For the last year, Maraist oversaw the revival of the famed downtown musical landmark. The dance hall reopened on the July 4 weekend ' with performances by Jerry Lee Lewis, Sonny Landreth, The Fabulous Boogie Kings and Bobby Lounge ' but Maraist had been hard at work in previous months overseeing the club's $500,000 renovation and expansion that began at the beginning of the year.
"I look at what I was able to accomplish in one year's time," Maraist says, "between the renovations and the shows we've put on in the last six months versus the last 10 years, and I leave with a very good conscience. I don't feel like I've left with things on the down and out, or all of a sudden I left them high and dry by any means."
Maraist is still booking shows for the club and isn't completely pulling up stakes. He says he will continue to be a part owner and book shows, but he's moving out of Grant Street's day-to-day operations to pursue other opportunities, which he would not disclose. "It's no mystery that I've been spending an exorbitant amount of time there," he says. "I'm making a conscious choice that I don't want to do that anymore. I still want to be involved though in whatever way, whether it's one show a year or a month that I help put on."
Maraist's company, DMAR Ventures, still retains part ownership in the building, along with the California-based Wide Eyes Entertainment, which operates Grant Street along with three California locations of the Air-Conditioned Lounge. Wide Eyes President Paulo Emanuele says the entertainment landscape of Lafayette is quite different than the West Coast's. "There's a lot more people touring on the road down there along [Interstate] 10," he says. "There's more competition than California. Down there, there's so many music halls. You know what it is? The casinos. I hate to say it like that, but the casinos have changed the landscape down there. It just makes it more competitive."
Despite that increased competition, Maraist booked a solid roster of local acts and New Orleans bands and managed to secure national headliners such as Dwight Yoakam, Taj Mahal, the North Mississippi All-Stars and Ziggy Marley.
Emanuele credits Maraist for having the vision to revive Grant Street. "As far as I'm concerned," Emanuele says, "Dave's still on the team. He's just not going to go over there and sit in that chair all day long. He's still one of my best friends. I just got an e-mail from him this morning; he's working on another show. I think he's just getting out of the electric chair, so to speak."
Emanuele says a replacement has not been named to fill Maraist's position.
In a statement, Michael Ranatza, executive director of the association, said Landrieu's "senior status" and her continued support for the sheriffs throughout her career were deciding factors.
The position puts him at odds with GOP Gov. Bobby Jindal, but could bolster support from the business community as the senator raises money for the 2015 governor's race.
On the cusp of a new school year, with the fallout from The IND’s special report, “What’s the Matter at Fatima,” still settling, the administration at Our Lady of Fatima is reaching out to the school “family” to offer reassurances about the academic and spiritual health of the institution.
The Hayride — Louisiana’s one-stop shop for far-right perspectives — has come to the defense of state Rep. Lenar Whitney following her embarrassing, early-exit interview last week with Cook Political Report analyst David Wasserman.
The Catholic Diocese of Lafayette says a 1992 investigation cleared the Rev. Gilbert Dutel of pedophilia allegations, yet when asked to produce those records, church officials came up empty-handed.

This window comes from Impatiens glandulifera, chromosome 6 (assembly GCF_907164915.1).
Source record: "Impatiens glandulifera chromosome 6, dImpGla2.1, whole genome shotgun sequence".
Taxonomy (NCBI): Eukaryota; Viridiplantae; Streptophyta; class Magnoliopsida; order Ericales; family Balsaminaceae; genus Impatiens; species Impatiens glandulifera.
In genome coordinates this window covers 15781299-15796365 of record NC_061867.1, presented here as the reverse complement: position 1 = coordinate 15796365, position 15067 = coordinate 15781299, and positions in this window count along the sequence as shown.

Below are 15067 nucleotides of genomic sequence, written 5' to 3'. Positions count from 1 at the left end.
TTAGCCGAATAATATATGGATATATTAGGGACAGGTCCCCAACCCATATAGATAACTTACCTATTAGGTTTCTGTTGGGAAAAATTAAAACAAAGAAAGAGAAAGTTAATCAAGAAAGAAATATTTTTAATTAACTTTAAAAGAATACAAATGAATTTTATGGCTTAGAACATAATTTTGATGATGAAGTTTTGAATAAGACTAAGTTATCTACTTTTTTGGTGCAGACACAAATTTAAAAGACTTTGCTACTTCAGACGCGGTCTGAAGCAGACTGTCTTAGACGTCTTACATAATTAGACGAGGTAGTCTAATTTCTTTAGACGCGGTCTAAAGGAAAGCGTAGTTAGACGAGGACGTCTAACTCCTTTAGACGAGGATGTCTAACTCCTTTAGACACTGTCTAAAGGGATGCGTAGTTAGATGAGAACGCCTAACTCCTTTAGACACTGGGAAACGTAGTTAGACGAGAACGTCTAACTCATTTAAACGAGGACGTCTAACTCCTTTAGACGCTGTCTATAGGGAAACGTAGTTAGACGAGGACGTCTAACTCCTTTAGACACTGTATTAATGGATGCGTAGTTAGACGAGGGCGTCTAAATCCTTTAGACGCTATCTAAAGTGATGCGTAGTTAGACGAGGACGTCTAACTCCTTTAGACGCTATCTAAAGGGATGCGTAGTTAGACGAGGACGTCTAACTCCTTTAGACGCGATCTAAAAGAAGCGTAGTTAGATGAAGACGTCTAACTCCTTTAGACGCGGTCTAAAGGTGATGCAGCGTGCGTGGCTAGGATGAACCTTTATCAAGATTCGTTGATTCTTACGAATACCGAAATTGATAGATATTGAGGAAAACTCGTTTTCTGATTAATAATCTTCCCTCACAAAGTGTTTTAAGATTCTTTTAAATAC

The former president and longtime board member of the Council on the Development of French in Louisiana has taken a Texas lawmaker to task over his use of the slur “coonass” during a legislative hearing.
Hundreds of new laws take effect Friday, with the start of August. A look at some of the changes on the books:
Marques Colston let out a laugh and shrugged his shoulders when the subject of his NFL longevity arose.
The state is accepting public comments on a plan that would invest $1 million in a new Homeowner Rehabilitation Program for low- to moderate-income residents whose homes were damaged after Hurricane Isaac.
A Senate Bill passed Thursday now awaits the president’s signature authorizing long-awaited reforms of the Veterans Affairs Administration, including new clinics for Lafayette and Lake Charles.
Behind the scenes a growing number of parents are saying, ‘We want our school back!’
Is sending a 16-year-old boy to prison with men for up to 99 years really the way to address juvenile crime?
How Lafayette’s family businesses have survived despite the odds
Lafayette is ready to embark on a master plan for growth, but will old habits impede our progress?
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Gaza truce unravels; Cantor exits early; immigration bill fails and more national and international news for Friday, August 1, 2014.
The City-Parish Council on Tuesday will be asked to sign off on an agreement between UL Lafayette and Lafayette Consolidated Government that would expand mass transit opportunities for UL students by adding five additional buses to its shuttle run between Cajun Field and campus.
Louisiana's high school seniors are making increased strides on Advanced Placement exams.
The Alabama game is sold out but tickets for all other homes games can be purchased online at www.LSUtix.net.
Among the one-percenters nationally, Louisiana's fattest cat is a relative pauper.
The Republican governor sent a letter Thursday to the president, saying placement of the children in Louisiana could have "potential negative ramifications."
Many laws are minor, though some impact health care options, change educational programs and reach into people's everyday activities.